Tips and tricks for rope skipping rookies

Rope skipping (or jump rope) is a classic recess activity, but it is also a highly skilled sport with provincial and national competitions. Here are some tips from Rope Skipping Canada, whose mission is to promote rope skipping as a wellness activity, a recreational pursuit and a competitive sport in Canada.

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Begin with the rope behind your legs and your hands in front of your body, about waist-high. Make one large circle with your arms to swing the rope up and over your head. Be patient and wait for the rope to fall toward your toes before jumping. No need to jump very high.

Once you get the rope going, let your arms hang naturally with your hands near your hips. Make small arm motions using mostly your wrists and keep a steady rhythm of jumping and breathing. Shift your weight from side to side so your feet and ankles stay loose.

If you’re ready to take it up a notch, there are many tricks you can try. Visit the CANSkip website for videos that demonstrate skills such as:

  • Side Swing – Put your hands together and alternate swinging the rope to both sides of your body, rather than under your feet.
  • Front Cross – While the rope is swinging up over your head, cross your arms in front of your body, covering your belly button. Cross your arms wide enough so each hand reaches beyond the opposite elbow. Jump over the rope with your arms crossed. Uncross your arms once the rope is swinging back up over your head.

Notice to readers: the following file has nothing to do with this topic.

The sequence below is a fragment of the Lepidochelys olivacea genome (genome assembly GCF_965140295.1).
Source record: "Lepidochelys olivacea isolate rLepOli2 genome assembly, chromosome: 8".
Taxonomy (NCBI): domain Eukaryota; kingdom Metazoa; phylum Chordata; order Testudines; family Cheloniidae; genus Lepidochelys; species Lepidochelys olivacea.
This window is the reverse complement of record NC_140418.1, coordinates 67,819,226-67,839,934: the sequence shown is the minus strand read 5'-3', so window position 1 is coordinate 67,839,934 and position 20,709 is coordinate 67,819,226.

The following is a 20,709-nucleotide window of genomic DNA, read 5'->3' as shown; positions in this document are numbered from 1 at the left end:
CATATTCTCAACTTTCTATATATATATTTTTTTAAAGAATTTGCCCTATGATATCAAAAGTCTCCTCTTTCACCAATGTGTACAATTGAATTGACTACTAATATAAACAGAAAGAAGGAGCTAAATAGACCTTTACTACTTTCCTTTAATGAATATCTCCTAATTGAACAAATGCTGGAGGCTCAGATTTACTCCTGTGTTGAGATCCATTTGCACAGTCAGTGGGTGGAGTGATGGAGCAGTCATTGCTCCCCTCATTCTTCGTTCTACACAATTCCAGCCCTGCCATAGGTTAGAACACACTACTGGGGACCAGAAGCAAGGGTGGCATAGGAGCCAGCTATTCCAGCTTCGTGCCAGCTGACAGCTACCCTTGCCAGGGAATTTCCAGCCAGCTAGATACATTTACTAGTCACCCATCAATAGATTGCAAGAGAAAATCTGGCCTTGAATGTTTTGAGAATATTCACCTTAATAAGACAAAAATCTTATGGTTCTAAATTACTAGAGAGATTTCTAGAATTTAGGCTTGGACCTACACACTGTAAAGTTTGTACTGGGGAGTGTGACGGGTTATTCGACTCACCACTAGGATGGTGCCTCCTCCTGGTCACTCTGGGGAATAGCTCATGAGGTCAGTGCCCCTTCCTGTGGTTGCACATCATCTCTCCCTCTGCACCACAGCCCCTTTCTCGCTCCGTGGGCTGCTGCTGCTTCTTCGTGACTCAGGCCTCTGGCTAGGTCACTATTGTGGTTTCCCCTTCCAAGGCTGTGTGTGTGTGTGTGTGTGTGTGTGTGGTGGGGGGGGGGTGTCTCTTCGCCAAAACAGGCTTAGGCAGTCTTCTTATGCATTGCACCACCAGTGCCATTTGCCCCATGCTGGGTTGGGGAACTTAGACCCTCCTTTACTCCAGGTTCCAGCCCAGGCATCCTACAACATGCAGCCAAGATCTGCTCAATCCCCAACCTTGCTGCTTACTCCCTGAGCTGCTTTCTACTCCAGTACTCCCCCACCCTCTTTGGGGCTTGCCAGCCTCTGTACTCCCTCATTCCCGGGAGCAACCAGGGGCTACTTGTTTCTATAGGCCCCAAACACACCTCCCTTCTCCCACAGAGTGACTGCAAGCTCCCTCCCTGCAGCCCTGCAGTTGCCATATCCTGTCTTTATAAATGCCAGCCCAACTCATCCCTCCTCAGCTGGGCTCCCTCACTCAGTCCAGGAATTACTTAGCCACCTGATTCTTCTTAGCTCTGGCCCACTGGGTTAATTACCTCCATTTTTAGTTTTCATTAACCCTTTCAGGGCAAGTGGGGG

• Skier – Bounce side-to-side like you’re a skier carving down a hill.
  • Bell – Bounce your feet in a front-to-back pattern.
  • X-step – Cross your feet as you jump. Try alternating which foot goes in front.
  • Hopscotch Bounce – Alternate between two-foot and one-foot jumps, just like playing hopscotch.
  • Double Under – Spin the rope twice in one jump. This requires a higher jump and faster wrists.
  • Backwards – Start with the rope in front of your toes and rotate it in the opposite direction. See if you can do the other skills backwards, too.


Turning two long ropes in tandem is no easy task. The turners (the two people holding the rope ends) should practice without a jumper until they can keep a steady rhythm with a smooth arc. If you’re a turner, make big alternating circles with your left hand going clockwise and your right hand going counter-clockwise. Imagine yourself drawing two side-by-side circles that don’t overlap. The speed should be about the same as a single rope skipper.

As the jumper, start by standing next to one of the turners. This might seem awkward at first, but it actually helps you avoid touching the rope as you make your way into the middle. Watch the rope that is closest to you, as that’s the one you’re going to jump first. As it swings up into the air, start moving forward into the middle of the ropes. As the rope comes down, jump the rest of the way into the middle like you’re jumping over a puddle. Keep jumping in the same rhythm you would if you were skipping with a single rope. If things get tangled, re-set and try again.

In double dutch, you can use the same jumping skills from single rope, such as Bell, Skier, X-step and Hopscotch Bounce. You can even skip with your single rope inside the double dutch ropes! There are also other types of partner skipping, such as 2-in-1, Twins, and Wheel. All of them require skill, patience, teamwork and communication.

Whether you’re skipping in the schoolyard or competing with a team, enjoy your turn and challenge yourself! For more information, visit